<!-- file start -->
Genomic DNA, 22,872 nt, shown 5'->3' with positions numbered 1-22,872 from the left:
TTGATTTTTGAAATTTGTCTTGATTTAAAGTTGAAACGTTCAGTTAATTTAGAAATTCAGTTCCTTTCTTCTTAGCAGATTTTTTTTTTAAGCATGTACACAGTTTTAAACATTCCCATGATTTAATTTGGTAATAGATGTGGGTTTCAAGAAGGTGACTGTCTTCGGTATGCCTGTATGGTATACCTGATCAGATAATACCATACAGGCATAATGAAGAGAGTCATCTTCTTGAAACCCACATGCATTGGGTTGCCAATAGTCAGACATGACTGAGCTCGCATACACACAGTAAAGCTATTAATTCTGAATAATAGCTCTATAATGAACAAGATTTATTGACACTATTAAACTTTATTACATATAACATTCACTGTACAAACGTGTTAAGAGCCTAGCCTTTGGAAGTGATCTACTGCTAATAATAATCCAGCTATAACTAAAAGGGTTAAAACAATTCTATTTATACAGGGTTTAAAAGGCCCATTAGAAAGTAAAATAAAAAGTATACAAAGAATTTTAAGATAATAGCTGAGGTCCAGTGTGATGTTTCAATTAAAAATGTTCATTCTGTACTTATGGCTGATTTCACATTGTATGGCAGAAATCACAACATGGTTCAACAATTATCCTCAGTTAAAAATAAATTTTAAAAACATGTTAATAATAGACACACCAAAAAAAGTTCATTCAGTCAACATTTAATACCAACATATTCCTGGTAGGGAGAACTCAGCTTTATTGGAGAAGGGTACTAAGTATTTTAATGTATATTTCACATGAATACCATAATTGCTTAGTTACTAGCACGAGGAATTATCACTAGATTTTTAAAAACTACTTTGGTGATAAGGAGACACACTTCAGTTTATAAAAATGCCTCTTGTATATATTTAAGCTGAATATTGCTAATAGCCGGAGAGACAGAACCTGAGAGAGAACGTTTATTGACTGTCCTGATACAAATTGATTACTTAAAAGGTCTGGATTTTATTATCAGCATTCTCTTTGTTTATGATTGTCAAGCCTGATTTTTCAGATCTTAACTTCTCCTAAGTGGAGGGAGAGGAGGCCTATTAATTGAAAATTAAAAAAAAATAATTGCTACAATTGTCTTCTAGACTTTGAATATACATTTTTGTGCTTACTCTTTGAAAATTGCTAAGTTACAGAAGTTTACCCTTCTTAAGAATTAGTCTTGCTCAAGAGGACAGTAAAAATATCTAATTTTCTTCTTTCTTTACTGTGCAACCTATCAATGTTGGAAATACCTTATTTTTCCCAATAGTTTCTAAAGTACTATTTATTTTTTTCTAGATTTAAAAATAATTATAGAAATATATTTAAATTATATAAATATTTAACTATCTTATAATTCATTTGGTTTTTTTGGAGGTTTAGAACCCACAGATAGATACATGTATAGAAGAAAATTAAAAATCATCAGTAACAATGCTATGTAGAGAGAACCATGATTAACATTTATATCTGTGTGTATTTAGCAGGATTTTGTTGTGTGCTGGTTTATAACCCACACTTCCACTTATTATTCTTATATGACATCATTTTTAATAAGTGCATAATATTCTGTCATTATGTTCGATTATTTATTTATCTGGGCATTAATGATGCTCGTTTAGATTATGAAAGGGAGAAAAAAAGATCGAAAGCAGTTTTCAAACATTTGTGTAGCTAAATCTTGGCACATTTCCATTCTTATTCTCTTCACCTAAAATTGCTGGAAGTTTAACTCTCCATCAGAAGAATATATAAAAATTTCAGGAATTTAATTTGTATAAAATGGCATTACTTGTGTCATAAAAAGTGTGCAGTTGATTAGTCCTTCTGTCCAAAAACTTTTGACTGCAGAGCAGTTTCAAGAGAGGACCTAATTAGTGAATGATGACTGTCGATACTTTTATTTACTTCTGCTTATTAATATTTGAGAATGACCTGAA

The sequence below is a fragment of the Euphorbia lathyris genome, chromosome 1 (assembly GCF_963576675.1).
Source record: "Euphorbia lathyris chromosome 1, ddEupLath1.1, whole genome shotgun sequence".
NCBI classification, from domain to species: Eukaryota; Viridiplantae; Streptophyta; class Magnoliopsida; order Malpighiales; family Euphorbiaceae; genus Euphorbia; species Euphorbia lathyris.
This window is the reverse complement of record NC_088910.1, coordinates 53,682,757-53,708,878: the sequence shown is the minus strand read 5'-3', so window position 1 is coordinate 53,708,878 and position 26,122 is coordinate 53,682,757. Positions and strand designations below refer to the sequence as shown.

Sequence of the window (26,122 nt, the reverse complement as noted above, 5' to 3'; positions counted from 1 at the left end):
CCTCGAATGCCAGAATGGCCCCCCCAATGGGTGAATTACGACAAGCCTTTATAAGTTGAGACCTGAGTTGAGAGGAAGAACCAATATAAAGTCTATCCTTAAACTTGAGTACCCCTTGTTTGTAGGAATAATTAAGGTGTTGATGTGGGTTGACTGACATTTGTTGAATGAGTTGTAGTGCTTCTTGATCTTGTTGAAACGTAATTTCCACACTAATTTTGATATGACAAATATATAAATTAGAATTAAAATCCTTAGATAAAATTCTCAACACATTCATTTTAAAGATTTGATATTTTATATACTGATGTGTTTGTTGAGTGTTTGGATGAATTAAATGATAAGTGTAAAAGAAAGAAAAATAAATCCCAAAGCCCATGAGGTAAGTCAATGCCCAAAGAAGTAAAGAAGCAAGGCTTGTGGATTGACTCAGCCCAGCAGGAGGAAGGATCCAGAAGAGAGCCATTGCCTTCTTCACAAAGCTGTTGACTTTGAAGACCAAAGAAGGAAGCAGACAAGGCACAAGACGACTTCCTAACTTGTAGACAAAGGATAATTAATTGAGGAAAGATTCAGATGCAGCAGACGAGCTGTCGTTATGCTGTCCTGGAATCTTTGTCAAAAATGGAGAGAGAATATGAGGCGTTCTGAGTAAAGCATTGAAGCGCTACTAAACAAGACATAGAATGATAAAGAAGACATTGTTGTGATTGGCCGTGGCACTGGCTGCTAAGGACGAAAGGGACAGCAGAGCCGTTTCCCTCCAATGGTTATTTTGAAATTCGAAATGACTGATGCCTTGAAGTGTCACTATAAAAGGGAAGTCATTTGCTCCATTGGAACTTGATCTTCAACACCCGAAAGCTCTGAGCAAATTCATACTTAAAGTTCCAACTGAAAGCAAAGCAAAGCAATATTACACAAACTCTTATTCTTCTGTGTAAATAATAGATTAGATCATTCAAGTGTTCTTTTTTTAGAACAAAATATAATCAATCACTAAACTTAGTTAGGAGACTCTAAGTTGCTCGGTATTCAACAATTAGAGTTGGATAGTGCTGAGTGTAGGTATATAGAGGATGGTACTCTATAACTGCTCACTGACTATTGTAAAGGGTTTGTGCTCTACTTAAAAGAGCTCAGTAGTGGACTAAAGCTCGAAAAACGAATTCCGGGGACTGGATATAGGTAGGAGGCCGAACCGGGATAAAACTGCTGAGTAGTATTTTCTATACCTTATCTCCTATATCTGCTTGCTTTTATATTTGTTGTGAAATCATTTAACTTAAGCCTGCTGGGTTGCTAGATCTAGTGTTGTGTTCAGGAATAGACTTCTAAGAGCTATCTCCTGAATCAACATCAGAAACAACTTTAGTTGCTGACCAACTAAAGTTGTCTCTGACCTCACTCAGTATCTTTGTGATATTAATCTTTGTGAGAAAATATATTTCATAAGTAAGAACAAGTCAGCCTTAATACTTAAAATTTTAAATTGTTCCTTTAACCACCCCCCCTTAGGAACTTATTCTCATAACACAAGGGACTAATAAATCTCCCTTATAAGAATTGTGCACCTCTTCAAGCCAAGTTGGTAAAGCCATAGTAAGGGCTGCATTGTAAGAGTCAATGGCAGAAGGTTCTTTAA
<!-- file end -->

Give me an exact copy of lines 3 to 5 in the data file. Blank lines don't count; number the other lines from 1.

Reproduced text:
The sequence below is a fragment of the Euphorbia lathyris genome, chromosome 1 (assembly GCF_963576675.1).
Source record: "Euphorbia lathyris chromosome 1, ddEupLath1.1, whole genome shotgun sequence".
NCBI classification, from domain to species: Eukaryota; Viridiplantae; Streptophyta; class Magnoliopsida; order Malpighiales; family Euphorbiaceae; genus Euphorbia; species Euphorbia lathyris.